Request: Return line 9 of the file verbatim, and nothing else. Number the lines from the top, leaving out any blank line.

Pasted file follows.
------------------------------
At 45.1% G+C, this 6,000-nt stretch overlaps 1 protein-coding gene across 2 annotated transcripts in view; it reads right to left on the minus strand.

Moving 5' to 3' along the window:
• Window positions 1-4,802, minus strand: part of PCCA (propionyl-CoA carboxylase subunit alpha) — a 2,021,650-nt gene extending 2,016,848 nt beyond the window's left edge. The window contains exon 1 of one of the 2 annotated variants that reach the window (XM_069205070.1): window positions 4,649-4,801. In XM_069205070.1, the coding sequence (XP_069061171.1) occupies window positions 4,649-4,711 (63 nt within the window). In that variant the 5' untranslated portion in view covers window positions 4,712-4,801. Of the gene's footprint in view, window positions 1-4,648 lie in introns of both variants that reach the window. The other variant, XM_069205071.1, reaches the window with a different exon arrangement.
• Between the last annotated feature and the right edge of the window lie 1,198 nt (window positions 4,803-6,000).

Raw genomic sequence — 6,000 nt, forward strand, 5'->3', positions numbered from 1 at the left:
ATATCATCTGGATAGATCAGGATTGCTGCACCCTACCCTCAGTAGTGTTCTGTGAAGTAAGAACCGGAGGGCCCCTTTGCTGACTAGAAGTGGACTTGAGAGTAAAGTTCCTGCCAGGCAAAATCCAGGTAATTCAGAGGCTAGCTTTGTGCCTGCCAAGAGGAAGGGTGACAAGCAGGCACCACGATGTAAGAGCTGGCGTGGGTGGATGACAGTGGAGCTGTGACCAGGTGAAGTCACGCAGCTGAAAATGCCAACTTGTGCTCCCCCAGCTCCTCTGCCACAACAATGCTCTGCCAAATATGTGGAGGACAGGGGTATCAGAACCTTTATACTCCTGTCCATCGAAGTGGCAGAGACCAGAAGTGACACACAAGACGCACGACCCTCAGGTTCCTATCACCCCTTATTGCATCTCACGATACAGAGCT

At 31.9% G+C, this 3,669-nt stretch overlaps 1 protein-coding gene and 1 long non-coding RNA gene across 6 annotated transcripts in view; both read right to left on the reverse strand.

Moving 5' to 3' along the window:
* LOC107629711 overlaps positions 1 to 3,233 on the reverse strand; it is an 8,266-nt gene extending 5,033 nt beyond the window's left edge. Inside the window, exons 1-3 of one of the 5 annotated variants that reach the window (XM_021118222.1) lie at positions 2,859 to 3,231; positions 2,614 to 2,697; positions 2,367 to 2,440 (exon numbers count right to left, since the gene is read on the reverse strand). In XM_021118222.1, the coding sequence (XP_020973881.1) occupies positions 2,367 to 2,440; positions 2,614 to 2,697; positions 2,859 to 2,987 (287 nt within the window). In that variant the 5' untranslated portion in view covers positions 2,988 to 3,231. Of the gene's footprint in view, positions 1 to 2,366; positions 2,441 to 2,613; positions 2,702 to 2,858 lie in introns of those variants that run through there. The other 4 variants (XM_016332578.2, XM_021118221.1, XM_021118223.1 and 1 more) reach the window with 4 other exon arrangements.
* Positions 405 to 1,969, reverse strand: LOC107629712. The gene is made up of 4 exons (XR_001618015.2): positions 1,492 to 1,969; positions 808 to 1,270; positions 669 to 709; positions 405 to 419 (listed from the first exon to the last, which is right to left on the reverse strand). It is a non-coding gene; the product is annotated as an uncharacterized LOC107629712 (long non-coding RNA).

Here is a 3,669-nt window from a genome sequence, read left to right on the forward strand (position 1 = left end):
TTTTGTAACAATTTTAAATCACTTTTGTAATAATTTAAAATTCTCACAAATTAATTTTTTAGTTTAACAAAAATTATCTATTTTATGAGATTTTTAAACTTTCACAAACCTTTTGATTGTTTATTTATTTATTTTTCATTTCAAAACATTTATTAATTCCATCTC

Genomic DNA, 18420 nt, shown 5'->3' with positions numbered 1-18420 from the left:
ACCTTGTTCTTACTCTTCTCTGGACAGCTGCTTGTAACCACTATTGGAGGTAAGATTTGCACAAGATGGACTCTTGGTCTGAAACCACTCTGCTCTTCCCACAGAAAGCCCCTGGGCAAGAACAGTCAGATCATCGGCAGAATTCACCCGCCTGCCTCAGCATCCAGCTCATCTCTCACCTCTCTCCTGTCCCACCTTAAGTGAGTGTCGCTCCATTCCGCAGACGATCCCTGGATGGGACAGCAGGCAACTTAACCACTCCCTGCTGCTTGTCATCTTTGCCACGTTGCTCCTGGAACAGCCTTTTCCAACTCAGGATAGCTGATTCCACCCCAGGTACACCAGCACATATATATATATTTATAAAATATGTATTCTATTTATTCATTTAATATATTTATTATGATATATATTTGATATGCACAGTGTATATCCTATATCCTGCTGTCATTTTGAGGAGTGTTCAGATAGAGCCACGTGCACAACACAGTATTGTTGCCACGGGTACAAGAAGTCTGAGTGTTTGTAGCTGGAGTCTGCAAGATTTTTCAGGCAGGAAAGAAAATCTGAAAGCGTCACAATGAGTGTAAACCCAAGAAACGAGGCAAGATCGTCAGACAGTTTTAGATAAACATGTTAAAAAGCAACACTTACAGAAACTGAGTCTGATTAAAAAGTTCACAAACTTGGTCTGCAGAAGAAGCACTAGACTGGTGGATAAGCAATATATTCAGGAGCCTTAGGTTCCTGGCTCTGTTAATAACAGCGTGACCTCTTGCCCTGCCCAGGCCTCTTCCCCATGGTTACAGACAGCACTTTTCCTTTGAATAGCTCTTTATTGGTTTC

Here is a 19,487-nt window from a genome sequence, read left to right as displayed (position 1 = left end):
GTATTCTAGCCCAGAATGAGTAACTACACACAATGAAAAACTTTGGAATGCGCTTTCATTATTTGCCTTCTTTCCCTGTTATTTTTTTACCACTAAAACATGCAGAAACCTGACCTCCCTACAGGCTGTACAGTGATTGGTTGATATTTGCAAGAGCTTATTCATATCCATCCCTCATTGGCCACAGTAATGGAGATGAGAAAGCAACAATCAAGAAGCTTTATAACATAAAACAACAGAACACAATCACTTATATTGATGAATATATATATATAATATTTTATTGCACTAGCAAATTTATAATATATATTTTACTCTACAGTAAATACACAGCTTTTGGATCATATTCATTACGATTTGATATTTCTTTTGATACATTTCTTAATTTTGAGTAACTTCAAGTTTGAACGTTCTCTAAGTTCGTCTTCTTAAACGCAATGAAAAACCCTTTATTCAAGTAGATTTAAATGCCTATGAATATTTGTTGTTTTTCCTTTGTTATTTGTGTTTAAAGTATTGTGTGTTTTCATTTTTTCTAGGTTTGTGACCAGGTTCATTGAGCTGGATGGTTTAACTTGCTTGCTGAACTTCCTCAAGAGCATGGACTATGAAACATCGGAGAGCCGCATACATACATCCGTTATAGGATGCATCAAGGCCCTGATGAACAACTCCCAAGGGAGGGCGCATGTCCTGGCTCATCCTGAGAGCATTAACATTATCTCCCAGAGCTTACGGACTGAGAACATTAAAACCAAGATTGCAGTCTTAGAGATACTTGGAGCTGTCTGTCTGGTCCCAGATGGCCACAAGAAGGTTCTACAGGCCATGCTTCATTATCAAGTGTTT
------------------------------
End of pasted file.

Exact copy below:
* LOC107629711 overlaps positions 1 to 3,233 on the reverse strand; it is an 8,266-nt gene extending 5,033 nt beyond the window's left edge. Inside the window, exons 1-3 of one of the 5 annotated variants that reach the window (XM_021118222.1) lie at positions 2,859 to 3,231; positions 2,614 to 2,697; positions 2,367 to 2,440 (exon numbers count right to left, since the gene is read on the reverse strand). In XM_021118222.1, the coding sequence (XP_020973881.1) occupies positions 2,367 to 2,440; positions 2,614 to 2,697; positions 2,859 to 2,987 (287 nt within the window). In that variant the 5' untranslated portion in view covers positions 2,988 to 3,231. Of the gene's footprint in view, positions 1 to 2,366; positions 2,441 to 2,613; positions 2,702 to 2,858 lie in introns of those variants that run through there. The other 4 variants (XM_016332578.2, XM_021118221.1, XM_021118223.1 and 1 more) reach the window with 4 other exon arrangements.